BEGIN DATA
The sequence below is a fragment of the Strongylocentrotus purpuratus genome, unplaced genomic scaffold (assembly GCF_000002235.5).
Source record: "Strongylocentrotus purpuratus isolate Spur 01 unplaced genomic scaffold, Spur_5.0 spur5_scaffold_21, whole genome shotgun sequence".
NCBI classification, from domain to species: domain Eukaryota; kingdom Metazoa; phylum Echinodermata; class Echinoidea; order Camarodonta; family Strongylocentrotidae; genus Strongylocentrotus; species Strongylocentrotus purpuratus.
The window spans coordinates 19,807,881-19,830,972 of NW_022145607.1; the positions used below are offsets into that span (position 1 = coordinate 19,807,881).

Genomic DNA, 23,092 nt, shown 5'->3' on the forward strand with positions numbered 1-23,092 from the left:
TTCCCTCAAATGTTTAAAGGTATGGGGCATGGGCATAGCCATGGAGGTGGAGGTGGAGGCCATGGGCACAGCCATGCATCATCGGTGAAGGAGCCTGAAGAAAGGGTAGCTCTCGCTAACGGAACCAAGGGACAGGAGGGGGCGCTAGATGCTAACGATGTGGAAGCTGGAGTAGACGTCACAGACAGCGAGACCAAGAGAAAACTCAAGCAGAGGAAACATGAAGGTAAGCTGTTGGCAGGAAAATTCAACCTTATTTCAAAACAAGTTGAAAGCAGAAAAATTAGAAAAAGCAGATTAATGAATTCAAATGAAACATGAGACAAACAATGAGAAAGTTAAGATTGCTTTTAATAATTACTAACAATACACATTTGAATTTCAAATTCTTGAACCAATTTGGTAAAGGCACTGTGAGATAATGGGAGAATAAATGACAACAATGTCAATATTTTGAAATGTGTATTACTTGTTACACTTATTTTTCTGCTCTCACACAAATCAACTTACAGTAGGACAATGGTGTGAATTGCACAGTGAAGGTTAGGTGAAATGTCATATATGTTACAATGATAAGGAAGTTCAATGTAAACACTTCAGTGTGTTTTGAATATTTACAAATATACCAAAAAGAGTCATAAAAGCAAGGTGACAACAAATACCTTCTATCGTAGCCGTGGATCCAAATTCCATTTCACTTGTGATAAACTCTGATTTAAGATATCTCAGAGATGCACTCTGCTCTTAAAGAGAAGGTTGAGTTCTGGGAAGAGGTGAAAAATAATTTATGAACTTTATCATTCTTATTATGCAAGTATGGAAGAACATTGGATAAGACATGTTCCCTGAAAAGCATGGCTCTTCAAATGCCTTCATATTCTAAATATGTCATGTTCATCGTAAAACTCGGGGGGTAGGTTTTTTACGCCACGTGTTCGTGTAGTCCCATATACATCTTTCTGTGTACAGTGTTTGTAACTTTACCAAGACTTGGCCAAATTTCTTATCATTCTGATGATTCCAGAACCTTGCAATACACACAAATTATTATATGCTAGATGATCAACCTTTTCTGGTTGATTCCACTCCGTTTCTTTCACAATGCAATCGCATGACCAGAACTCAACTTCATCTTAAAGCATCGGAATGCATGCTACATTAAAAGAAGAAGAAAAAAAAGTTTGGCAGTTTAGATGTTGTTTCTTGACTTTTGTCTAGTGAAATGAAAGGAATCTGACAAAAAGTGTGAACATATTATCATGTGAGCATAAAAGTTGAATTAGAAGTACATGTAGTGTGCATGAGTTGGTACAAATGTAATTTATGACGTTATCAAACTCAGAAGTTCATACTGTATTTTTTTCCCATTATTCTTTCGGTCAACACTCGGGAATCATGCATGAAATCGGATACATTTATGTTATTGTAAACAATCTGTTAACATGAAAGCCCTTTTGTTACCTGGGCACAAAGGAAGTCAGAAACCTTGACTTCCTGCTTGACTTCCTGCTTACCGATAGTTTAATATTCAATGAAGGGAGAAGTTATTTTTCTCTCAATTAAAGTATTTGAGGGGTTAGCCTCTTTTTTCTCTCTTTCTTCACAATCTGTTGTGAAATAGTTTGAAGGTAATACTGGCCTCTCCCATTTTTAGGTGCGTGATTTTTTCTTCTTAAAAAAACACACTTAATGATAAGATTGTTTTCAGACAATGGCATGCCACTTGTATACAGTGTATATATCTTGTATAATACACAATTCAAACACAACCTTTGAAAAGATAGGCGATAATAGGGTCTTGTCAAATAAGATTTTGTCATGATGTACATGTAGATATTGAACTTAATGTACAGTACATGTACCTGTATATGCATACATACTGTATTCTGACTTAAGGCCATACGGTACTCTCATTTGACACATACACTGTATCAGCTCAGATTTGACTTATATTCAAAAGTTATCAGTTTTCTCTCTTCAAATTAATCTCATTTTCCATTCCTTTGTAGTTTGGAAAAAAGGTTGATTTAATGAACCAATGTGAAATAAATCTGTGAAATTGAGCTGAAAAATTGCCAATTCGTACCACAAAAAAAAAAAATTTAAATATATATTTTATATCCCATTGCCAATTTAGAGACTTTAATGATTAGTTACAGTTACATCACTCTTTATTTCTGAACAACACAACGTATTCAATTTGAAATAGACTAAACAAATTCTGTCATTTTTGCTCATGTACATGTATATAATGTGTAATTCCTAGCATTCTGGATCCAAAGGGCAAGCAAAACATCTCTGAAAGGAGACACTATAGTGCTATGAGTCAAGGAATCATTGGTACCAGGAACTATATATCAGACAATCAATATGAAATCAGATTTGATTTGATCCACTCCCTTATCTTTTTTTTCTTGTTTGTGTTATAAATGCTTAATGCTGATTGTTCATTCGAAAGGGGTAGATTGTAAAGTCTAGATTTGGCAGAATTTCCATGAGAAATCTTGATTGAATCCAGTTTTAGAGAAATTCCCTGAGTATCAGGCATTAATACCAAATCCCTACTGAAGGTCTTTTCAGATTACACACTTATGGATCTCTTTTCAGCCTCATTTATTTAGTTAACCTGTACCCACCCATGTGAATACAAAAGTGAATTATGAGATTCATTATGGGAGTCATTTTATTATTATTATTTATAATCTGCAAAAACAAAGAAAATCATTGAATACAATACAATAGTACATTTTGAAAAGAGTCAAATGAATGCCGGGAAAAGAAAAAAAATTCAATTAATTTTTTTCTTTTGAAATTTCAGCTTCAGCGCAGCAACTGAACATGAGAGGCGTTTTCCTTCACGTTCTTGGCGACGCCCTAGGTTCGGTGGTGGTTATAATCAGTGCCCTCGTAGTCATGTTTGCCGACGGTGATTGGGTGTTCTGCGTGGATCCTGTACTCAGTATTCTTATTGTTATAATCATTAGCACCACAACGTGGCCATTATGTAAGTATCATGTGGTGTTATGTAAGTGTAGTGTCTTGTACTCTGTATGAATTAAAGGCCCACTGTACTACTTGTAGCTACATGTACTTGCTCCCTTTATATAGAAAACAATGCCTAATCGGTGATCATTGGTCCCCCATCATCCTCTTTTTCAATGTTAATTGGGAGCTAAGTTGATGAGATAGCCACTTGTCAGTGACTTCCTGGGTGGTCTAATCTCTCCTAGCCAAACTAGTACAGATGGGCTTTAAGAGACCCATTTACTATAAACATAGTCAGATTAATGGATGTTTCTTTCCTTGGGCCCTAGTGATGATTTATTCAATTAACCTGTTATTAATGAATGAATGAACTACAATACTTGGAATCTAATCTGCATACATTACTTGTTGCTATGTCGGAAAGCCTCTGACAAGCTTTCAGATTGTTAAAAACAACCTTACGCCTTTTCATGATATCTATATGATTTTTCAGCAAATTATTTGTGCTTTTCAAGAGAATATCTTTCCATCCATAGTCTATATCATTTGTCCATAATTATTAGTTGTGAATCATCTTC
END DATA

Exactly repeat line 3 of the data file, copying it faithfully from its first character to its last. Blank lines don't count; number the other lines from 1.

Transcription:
NCBI classification, from domain to species: domain Eukaryota; kingdom Metazoa; phylum Echinodermata; class Echinoidea; order Camarodonta; family Strongylocentrotidae; genus Strongylocentrotus; species Strongylocentrotus purpuratus.